Her Lord Protector
Lord Andrew Harrington has come to the kingdom of Montebello to visit his aunt Gwendolyn, the queen. Montebello is currently enjoying a precarious peace with the neighboring kingdom of Tamir, and Drew learns how uncertain that peace is when a bomb goes off just as he disembarks the plane. Fortunately few people were hurt, due to Rose Giaberti, who called in a warning.
Rose is a psychic and that’s how she knew of the bombing, but no one is willing to believe her. Drew and his cousin Lorenzo, the head of Montebello’s security, think she may have inside knowledge, and be protecting someone. Drew plans to get close her until she’s comfortable enough to reveal her secrets. While Drew is happy to get know Rose better, there is a drawback: the closer he gets to her, the worse his migraines and their accompanying fugue states become. Soon Drew has to choose between the woman he loves and his sanity.
Meanwhile there is a sub-plot involving Lucas, the crown prince of Montebello, whose story began in Silhouette’s Firstborn Sons series. Lucas has recently returned home after being presumed dead in a plane crash in the Rocky Mountains. Lucas is despondent, until Rose tells him the woman he met during his absence needs help. This is clearly setting up plot points for the next books in the series.
Drew and Rose are likable characters. Drew is bothered by the fact that he cannot get close to people and worries that he is cold. This is a sign that he really cares more than he wants to. There is a good reason for Drew’s supposed distance from those around him, and Rose quickly picks up on it. Rose is caring, but she is portrayed as more distant than Drew and is prickly in conversations with people. These contradictions between how they viewed themselves and their true selves were realistic, but sometimes caused them to seem inconsistent.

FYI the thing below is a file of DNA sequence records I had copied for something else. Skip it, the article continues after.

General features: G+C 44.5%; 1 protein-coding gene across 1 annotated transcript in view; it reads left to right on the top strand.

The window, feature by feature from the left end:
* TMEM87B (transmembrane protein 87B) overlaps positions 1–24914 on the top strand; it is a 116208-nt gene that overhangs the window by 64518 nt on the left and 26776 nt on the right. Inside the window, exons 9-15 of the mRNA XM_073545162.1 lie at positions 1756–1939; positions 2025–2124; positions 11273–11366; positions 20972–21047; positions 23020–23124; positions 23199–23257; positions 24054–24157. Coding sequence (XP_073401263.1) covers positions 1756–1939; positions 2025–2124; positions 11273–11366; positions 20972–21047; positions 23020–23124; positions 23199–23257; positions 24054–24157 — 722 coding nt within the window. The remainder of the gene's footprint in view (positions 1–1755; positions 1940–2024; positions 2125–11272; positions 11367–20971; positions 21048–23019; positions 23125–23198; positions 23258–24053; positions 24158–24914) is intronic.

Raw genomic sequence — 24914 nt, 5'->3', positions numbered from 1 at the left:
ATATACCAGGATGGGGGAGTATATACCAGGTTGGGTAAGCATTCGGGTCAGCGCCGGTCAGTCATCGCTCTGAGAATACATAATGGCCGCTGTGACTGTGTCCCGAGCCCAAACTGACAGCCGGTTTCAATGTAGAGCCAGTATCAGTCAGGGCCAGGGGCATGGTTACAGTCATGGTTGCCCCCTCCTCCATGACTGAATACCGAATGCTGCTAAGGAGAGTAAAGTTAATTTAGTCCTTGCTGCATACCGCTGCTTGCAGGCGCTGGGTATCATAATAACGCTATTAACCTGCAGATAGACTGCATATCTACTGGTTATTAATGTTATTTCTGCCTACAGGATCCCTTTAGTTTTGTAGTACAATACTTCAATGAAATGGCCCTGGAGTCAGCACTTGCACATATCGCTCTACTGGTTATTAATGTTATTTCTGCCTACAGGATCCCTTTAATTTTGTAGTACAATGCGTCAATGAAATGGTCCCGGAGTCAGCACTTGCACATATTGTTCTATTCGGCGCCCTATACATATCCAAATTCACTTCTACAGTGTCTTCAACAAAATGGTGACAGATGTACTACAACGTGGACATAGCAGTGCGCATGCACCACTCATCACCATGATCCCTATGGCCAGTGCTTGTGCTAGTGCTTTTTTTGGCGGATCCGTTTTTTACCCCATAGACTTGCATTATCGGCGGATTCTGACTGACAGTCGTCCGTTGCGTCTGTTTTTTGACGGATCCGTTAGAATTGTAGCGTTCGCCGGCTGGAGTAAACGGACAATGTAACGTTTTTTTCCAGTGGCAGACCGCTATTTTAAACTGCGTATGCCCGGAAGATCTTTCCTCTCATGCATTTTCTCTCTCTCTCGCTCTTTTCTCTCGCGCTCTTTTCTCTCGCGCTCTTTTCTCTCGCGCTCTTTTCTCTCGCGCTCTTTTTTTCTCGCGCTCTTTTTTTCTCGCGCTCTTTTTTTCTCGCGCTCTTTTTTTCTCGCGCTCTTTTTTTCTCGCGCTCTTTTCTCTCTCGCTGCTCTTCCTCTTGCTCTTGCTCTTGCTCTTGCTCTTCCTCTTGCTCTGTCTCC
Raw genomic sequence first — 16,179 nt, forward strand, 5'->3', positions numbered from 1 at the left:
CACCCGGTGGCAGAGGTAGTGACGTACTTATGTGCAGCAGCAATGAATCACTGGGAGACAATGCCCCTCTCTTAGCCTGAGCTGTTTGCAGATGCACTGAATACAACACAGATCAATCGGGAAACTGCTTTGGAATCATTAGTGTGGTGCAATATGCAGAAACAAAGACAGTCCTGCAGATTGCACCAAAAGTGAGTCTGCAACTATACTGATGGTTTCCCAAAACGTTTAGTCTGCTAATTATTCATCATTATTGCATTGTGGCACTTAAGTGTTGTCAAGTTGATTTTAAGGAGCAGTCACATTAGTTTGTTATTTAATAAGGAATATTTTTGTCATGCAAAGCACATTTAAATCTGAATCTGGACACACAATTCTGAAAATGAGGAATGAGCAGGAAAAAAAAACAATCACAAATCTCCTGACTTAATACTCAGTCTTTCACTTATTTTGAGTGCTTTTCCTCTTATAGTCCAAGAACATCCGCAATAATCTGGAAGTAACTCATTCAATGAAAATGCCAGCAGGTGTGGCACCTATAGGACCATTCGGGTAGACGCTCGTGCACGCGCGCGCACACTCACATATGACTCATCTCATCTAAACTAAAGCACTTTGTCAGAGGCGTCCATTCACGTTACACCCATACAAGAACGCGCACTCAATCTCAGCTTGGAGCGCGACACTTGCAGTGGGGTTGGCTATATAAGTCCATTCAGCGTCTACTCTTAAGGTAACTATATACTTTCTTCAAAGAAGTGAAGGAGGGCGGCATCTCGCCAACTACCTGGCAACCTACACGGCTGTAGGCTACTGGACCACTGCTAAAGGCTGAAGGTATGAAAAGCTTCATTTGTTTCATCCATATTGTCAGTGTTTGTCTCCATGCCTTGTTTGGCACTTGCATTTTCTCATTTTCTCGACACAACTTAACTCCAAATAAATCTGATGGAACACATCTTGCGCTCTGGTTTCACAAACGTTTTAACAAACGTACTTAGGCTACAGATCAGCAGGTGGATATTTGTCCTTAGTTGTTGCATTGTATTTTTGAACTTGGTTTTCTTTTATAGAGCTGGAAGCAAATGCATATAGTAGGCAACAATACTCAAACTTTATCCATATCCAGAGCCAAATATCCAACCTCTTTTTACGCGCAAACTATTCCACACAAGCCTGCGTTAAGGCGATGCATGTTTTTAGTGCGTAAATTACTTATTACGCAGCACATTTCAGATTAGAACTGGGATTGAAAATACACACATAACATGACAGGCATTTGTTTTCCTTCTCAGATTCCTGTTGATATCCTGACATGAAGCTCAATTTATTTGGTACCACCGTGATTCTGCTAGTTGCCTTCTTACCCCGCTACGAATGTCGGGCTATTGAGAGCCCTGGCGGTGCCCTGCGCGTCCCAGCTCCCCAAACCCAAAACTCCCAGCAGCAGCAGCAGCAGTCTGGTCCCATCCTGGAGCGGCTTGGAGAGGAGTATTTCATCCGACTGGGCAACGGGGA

While I enjoyed the plot and was intrigued by what was causing Drew’s attacks, as well as the sub-plot with the prince, I was upset with the lack of detail and follow-through of either plot. The reason behind Drew’s attacks is briefly explained and brushed over to a degree. Details are implied and not given. It made me wish that Drew’s story had not been part of a series, and instead given enough room to be told properly. As for the prince’s story, it is dropped abruptly on a flimsy bit of news, which everyone who read the prologue knows is a lie. What’s more annoying is that Rose, a psychic, should also have known it’s a lie given her abilities. I know that this was not Lucas’s story, but the ending to the sub-plot was too brusque.
So while I was intrigued and enjoyed the story set up, in the end I was unsatisfied. If you’re following the Romancing the Crown series, I can recommend this story. Otherwise, it does not stand well enough on its own to make it worth the while.